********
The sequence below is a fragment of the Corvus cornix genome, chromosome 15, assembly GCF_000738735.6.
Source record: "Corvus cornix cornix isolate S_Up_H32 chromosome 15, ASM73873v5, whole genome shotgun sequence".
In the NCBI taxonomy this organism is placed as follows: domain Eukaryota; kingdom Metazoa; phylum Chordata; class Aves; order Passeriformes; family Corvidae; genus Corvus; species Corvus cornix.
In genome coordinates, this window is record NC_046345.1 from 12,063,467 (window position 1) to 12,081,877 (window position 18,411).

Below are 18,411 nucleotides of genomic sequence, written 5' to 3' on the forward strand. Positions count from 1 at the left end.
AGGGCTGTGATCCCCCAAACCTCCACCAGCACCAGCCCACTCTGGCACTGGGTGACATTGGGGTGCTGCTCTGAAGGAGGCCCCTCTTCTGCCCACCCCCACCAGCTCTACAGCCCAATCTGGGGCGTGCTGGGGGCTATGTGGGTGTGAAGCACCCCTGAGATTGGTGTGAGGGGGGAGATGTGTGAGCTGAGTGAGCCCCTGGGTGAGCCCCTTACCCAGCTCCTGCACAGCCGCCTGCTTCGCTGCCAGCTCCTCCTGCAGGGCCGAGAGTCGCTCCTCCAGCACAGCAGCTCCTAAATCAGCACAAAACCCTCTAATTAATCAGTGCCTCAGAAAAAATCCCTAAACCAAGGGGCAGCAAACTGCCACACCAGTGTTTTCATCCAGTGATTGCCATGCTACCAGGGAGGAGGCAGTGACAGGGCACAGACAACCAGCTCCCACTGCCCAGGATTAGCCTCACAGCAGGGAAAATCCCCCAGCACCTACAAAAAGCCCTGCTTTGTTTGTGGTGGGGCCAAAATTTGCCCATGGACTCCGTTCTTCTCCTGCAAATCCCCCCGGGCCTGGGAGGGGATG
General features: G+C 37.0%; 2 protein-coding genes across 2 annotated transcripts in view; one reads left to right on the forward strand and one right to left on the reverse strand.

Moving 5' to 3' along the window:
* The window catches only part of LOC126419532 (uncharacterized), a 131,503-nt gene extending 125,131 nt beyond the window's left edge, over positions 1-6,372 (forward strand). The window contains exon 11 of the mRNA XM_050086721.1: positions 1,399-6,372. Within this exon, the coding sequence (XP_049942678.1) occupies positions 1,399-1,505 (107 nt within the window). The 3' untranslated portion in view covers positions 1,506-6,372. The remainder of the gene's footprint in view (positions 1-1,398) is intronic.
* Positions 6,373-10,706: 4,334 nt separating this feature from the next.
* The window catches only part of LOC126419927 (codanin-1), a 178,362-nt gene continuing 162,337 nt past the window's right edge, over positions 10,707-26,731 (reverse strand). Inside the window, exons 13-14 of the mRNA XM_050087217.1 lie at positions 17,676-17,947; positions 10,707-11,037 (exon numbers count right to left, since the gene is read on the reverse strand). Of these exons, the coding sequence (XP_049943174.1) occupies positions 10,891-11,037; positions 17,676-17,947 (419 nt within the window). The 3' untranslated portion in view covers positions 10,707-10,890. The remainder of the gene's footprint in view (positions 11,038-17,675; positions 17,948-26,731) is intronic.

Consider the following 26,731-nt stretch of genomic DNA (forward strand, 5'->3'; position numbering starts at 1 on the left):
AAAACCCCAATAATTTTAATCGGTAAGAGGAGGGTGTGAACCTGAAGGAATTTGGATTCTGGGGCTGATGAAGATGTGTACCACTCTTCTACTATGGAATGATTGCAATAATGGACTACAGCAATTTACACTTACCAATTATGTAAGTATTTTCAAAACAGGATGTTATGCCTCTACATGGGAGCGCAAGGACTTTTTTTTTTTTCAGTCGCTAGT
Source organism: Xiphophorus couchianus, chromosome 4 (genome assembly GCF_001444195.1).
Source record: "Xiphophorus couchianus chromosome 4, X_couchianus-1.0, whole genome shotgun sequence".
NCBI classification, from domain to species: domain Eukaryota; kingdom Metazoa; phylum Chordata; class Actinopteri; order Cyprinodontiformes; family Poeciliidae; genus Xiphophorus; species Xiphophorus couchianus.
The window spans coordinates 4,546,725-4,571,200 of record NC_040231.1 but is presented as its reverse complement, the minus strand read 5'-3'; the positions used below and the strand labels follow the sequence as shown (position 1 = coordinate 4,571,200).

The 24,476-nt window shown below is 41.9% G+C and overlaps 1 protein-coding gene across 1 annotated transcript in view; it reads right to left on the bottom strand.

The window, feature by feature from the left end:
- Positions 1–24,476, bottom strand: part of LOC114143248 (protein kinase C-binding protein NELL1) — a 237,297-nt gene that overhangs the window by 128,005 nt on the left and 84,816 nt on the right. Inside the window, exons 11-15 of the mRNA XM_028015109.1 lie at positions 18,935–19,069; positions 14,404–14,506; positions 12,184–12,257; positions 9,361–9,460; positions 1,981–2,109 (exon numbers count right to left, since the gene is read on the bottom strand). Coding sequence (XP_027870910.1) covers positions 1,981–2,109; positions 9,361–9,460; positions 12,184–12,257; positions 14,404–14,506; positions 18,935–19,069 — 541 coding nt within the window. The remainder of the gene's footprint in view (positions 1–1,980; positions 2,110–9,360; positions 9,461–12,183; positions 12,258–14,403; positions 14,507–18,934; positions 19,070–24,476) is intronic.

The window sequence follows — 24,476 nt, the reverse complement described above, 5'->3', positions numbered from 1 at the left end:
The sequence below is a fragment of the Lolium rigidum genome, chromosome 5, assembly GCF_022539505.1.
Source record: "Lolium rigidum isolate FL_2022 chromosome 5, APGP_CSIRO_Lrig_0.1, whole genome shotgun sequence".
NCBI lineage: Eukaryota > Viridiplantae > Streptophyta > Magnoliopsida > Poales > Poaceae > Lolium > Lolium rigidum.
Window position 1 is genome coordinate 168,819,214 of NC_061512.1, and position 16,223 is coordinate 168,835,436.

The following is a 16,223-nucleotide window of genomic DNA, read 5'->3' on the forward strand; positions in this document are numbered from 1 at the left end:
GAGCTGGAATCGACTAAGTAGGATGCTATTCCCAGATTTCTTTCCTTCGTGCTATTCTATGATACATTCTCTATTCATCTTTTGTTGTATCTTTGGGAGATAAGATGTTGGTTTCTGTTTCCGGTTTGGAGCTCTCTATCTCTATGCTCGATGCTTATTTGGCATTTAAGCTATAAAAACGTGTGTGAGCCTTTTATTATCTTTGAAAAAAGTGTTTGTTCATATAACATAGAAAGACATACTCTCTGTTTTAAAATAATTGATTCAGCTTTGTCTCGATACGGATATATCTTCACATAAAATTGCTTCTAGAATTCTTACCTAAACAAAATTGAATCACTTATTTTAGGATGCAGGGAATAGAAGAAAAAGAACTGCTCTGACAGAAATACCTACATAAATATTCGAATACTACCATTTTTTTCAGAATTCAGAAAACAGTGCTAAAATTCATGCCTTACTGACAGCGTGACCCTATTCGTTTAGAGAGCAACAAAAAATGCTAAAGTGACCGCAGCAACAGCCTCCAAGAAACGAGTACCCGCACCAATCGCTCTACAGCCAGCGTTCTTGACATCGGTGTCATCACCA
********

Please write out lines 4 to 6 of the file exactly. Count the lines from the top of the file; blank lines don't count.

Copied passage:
In genome coordinates, this window is record NC_046345.1 from 12,063,467 (window position 1) to 12,081,877 (window position 18,411).

Below are 18,411 nucleotides of genomic sequence, written 5' to 3' on the forward strand. Positions count from 1 at the left end.
AGGGCTGTGATCCCCCAAACCTCCACCAGCACCAGCCCACTCTGGCACTGGGTGACATTGGGGTGCTGCTCTGAAGGAGGCCCCTCTTCTGCCCACCCCCACCAGCTCTACAGCCCAATCTGGGGCGTGCTGGGGGCTATGTGGGTGTGAAGCACCCCTGAGATTGGTGTGAGGGGGGAGATGTGTGAGCTGAGTGAGCCCCTGGGTGAGCCCCTTACCCAGCTCCTGCACAGCCGCCTGCTTCGCTGCCAGCTCCTCCTGCAGGGCCGAGAGTCGCTCCTCCAGCACAGCAGCTCCTAAATCAGCACAAAACCCTCTAATTAATCAGTGCCTCAGAAAAAATCCCTAAACCAAGGGGCAGCAAACTGCCACACCAGTGTTTTCATCCAGTGATTGCCATGCTACCAGGGAGGAGGCAGTGACAGGGCACAGACAACCAGCTCCCACTGCCCAGGATTAGCCTCACAGCAGGGAAAATCCCCCAGCACCTACAAAAAGCCCTGCTTTGTTTGTGGTGGGGCCAAAATTTGCCCATGGACTCCGTTCTTCTCCTGCAAATCCCCCCGGGCCTGGGAGGGGATG